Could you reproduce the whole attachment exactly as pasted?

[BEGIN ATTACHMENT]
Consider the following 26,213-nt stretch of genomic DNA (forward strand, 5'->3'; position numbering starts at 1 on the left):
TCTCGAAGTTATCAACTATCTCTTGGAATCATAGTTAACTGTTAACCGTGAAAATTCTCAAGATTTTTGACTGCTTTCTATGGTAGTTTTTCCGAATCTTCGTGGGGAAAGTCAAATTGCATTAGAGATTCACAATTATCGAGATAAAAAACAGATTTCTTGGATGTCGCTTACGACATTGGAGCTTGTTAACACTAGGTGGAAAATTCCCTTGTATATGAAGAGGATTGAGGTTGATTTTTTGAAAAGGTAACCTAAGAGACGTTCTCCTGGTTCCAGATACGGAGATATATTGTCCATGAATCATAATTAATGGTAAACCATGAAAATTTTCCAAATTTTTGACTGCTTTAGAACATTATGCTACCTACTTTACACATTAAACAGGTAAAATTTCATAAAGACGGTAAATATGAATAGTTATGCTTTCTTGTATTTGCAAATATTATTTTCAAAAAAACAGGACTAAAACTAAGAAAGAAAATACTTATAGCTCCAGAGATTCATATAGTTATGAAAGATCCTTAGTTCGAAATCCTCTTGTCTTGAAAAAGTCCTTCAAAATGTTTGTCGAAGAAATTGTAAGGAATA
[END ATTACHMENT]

Consider the following 26,213-nt stretch of genomic DNA (forward strand, 5'->3'; position numbering starts at 1 on the left):
TCTCGAAGTTATCAACTATCTCTTGGAATCATAGTTAACTGTTAACCGTGAAAATTCTCAAGATTTTTGACTGCTTTCTATGGTAGTTTTTCCGAATCTTCGTGGGGAAAGTCAAATTGCATTAGAGATTCACAATTATCGAGATAAAAAACAGATTTCTTGGATGTCGCTTACGACATTGGAGCTTGTTAACACTAGGTGGAAAATTCCCTTGTATATGAAGAGGATTGAGGTTGATTTTTTGAAAAGGTAACCTAAGAGACGTTCTCCTGGTTCCAGATACGGAGATATATTGTCCATGAATCATAATTAATGGTAAACCATGAAAATTTTCCAAATTTTTGACTGCTTTAGAACATTATGCTACCTACTTTACACATTAAACAGGTAAAATTTCATAAAGACGGTAAATATGAATAGTTATGCTTTCTTGTATTTGCAAATATTATTTTCAAAAAAACAGGACTAAAACTAAGAAAGAAAATACTTATAGCTCCAGAGATTCATATAGTTATGAAAGATCCTTAGTTCGAAATCCTCTTGTCTTGAAAAAGTCCTTCAAAATGTTTGTCGAAGAAATTGTAAGGAATA